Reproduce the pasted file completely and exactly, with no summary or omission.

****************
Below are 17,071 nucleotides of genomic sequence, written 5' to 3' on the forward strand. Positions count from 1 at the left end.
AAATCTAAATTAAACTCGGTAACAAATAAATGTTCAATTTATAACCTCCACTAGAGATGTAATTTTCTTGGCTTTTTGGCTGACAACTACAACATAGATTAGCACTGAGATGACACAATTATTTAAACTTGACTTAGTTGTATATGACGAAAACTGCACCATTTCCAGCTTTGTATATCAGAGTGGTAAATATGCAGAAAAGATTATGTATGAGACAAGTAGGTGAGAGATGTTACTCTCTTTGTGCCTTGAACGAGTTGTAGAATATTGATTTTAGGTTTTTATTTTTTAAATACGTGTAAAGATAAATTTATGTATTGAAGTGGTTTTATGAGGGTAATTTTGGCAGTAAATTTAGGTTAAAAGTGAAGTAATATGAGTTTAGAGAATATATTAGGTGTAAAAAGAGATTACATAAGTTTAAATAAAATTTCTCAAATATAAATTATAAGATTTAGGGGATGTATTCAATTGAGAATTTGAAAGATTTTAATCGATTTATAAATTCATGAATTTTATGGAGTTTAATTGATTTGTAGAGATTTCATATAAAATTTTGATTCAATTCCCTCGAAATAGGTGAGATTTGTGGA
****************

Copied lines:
Below are 17,071 nucleotides of genomic sequence, written 5' to 3' on the forward strand. Positions count from 1 at the left end.
AAATCTAAATTAAACTCGGTAACAAATAAATGTTCAATTTATAACCTCCACTAGAGATGTAATTTTCTTGGCTTTTTGGCTGACAACTACAACATAGATTAGCACTGAGATGACACAATTATTTAAACTTGACTTAGTTGTATATGACGAAAACTGCACCATTTCCAGCTTTGTATATCAGAGTGGTAAATATGCAGAAAAGATTATGTATGAGACAAGTAGGTGAGAGATGTTACTCTCTTTGTGCCTTGAACGAGTTGTAGAATATTGATTTTAGGTTTTTATTTTTTAAATACGTGTAAAGATAAATTTATGTATTGAAGTGGTTTTATGAGGGTAATTTTGGCAGTAAATTTAGGTTAAAAGTGAAGTAATATGAGTTTAGAGAATATATTAGGTGTAAAAAGAGATTACATAAGTTTAAATAAAATTTCTCAAATATAAATTATAAGATTTAGGGGATGTATTCAATTGAGAATTTGAAAGATTTTAATCGATTTATAAATTCATGAATTTTATGGAGTTTAATTGATTTGTAGAGATTTCATATAAAATTTTGATTCAATTCCCTCGAAATAGGTGAGATTTGTGGA